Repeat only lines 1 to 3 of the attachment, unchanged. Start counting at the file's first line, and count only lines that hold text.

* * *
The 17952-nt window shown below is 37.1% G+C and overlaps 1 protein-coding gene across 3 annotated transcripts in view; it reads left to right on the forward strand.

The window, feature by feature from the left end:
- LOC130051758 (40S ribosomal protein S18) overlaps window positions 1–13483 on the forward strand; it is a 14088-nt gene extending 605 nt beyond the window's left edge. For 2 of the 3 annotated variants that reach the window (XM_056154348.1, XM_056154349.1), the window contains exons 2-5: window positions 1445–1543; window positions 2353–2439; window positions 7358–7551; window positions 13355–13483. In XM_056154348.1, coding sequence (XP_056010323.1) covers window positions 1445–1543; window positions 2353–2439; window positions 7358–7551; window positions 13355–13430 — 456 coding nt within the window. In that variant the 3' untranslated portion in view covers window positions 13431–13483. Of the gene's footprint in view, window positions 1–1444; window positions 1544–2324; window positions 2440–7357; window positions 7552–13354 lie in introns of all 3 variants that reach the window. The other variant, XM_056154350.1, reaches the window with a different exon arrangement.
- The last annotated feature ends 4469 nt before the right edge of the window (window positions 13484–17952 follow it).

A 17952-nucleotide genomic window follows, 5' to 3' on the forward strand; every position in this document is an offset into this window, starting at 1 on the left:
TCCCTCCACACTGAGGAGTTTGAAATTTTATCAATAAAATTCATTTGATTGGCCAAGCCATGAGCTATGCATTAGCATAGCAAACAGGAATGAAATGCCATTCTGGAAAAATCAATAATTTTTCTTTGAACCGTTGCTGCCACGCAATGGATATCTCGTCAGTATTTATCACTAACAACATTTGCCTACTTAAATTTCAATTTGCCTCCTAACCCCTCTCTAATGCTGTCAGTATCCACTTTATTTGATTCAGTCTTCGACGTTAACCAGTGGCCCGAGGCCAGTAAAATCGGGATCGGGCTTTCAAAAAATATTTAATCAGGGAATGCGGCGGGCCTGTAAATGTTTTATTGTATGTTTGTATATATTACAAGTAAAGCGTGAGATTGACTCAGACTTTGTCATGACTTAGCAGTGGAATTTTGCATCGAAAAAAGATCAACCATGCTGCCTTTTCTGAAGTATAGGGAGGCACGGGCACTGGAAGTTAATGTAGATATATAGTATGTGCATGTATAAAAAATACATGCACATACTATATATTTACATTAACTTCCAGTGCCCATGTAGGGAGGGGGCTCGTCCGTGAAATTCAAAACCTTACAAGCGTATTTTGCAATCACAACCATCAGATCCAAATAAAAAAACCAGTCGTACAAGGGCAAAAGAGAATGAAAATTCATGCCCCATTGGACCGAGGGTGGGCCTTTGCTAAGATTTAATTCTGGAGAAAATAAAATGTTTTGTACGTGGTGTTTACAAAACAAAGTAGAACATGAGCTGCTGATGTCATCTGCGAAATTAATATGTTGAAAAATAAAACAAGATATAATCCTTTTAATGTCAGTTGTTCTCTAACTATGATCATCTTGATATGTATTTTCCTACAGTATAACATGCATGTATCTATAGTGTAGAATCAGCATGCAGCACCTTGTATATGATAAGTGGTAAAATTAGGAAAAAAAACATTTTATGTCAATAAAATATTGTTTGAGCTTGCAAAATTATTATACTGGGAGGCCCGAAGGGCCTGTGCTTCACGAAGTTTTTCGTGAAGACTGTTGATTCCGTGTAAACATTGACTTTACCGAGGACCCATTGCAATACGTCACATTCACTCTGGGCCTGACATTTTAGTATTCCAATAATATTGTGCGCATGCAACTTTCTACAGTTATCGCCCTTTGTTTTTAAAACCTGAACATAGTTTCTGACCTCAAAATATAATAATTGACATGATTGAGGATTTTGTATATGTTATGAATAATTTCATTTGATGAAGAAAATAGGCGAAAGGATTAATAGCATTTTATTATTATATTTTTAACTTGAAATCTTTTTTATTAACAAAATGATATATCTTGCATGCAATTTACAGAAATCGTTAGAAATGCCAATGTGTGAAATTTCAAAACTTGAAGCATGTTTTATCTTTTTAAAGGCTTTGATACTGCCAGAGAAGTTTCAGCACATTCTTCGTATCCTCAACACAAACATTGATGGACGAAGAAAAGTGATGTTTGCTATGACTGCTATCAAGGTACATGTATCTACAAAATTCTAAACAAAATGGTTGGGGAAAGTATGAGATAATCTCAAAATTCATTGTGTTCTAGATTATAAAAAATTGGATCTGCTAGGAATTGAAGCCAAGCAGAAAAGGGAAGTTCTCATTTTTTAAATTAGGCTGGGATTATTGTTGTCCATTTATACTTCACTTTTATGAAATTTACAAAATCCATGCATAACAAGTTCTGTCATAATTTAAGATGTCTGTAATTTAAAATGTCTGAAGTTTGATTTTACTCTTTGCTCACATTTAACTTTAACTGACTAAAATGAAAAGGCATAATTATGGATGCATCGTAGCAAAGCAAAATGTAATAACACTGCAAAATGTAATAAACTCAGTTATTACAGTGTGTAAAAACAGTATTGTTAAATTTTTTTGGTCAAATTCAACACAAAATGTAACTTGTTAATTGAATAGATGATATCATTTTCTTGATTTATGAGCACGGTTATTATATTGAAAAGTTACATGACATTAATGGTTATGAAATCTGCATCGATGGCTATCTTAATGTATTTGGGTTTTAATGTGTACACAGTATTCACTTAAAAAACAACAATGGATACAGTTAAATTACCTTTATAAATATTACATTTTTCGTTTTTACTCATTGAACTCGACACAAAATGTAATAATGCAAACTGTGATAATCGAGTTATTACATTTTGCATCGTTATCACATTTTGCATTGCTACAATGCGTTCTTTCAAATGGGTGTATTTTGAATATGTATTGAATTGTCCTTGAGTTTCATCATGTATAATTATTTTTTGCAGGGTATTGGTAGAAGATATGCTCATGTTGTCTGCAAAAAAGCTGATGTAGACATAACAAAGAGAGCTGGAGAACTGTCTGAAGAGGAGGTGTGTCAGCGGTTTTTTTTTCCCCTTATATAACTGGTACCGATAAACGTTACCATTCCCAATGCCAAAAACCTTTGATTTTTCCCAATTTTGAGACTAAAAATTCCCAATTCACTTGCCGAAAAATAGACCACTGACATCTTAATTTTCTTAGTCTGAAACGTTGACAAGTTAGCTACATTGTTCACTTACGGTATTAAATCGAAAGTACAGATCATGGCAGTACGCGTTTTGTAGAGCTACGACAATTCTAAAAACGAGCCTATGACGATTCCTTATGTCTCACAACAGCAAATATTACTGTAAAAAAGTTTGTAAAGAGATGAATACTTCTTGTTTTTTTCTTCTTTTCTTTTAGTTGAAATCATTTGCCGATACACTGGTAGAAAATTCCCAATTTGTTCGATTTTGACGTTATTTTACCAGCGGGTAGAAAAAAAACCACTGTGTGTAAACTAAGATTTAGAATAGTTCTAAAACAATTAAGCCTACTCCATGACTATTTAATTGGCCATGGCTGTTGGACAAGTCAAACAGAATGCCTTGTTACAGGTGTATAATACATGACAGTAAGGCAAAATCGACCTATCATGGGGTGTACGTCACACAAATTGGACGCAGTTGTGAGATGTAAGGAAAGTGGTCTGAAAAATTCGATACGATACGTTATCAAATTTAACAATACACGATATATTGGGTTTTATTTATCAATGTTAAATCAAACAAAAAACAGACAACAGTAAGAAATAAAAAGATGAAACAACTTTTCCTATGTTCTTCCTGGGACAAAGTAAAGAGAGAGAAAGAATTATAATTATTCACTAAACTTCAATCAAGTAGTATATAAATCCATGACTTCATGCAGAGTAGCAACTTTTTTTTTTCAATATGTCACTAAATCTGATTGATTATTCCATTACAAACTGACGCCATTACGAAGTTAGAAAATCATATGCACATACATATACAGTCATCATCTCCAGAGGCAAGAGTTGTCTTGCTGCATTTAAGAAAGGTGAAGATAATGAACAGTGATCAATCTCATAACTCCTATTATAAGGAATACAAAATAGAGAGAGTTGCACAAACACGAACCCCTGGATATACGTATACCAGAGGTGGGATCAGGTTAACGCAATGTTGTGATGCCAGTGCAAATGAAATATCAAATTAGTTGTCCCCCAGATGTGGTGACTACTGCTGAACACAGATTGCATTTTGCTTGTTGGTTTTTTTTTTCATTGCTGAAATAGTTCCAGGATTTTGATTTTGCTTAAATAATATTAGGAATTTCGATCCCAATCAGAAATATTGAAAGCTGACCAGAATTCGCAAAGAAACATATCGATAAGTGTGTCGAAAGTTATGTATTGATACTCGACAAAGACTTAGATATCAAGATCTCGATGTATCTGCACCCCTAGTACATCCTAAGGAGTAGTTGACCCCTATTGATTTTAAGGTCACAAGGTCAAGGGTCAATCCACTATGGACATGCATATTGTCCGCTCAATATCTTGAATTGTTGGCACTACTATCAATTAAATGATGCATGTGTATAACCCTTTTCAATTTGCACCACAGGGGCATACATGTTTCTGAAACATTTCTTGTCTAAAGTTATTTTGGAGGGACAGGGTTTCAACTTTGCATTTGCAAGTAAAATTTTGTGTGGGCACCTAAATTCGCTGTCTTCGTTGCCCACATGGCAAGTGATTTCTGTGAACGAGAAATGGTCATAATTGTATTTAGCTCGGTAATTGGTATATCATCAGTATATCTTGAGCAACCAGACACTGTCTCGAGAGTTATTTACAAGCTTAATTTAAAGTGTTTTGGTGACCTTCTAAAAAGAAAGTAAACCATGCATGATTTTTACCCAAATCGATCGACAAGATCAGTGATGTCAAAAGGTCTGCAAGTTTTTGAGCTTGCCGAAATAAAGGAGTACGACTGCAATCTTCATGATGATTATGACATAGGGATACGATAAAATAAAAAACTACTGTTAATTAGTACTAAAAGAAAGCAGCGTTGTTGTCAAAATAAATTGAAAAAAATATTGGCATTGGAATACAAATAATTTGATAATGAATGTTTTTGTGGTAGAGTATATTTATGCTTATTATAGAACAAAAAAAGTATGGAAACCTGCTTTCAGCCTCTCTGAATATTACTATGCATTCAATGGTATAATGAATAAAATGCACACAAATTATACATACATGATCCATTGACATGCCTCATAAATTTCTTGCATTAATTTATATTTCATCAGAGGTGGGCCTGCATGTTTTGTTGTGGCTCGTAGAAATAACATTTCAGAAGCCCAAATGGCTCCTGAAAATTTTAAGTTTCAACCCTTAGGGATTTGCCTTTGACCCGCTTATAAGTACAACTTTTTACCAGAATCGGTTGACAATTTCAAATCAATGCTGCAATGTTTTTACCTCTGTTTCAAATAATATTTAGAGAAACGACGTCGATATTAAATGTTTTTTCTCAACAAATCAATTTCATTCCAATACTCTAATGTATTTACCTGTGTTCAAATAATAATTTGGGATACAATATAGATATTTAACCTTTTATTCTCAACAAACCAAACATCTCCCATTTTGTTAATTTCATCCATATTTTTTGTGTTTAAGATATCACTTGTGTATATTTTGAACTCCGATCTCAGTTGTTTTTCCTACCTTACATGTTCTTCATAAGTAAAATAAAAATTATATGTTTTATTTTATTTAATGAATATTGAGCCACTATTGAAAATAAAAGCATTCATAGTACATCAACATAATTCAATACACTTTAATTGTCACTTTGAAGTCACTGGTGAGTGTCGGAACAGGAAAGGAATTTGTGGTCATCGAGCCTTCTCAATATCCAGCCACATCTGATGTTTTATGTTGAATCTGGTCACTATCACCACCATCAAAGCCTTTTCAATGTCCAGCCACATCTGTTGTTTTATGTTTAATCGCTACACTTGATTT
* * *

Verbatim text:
The 17952-nt window shown below is 37.1% G+C and overlaps 1 protein-coding gene across 3 annotated transcripts in view; it reads left to right on the forward strand.

The window, feature by feature from the left end:
- LOC130051758 (40S ribosomal protein S18) overlaps window positions 1–13483 on the forward strand; it is a 14088-nt gene extending 605 nt beyond the window's left edge. For 2 of the 3 annotated variants that reach the window (XM_056154348.1, XM_056154349.1), the window contains exons 2-5: window positions 1445–1543; window positions 2353–2439; window positions 7358–7551; window positions 13355–13483. In XM_056154348.1, coding sequence (XP_056010323.1) covers window positions 1445–1543; window positions 2353–2439; window positions 7358–7551; window positions 13355–13430 — 456 coding nt within the window. In that variant the 3' untranslated portion in view covers window positions 13431–13483. Of the gene's footprint in view, window positions 1–1444; window positions 1544–2324; window positions 2440–7357; window positions 7552–13354 lie in introns of all 3 variants that reach the window. The other variant, XM_056154350.1, reaches the window with a different exon arrangement.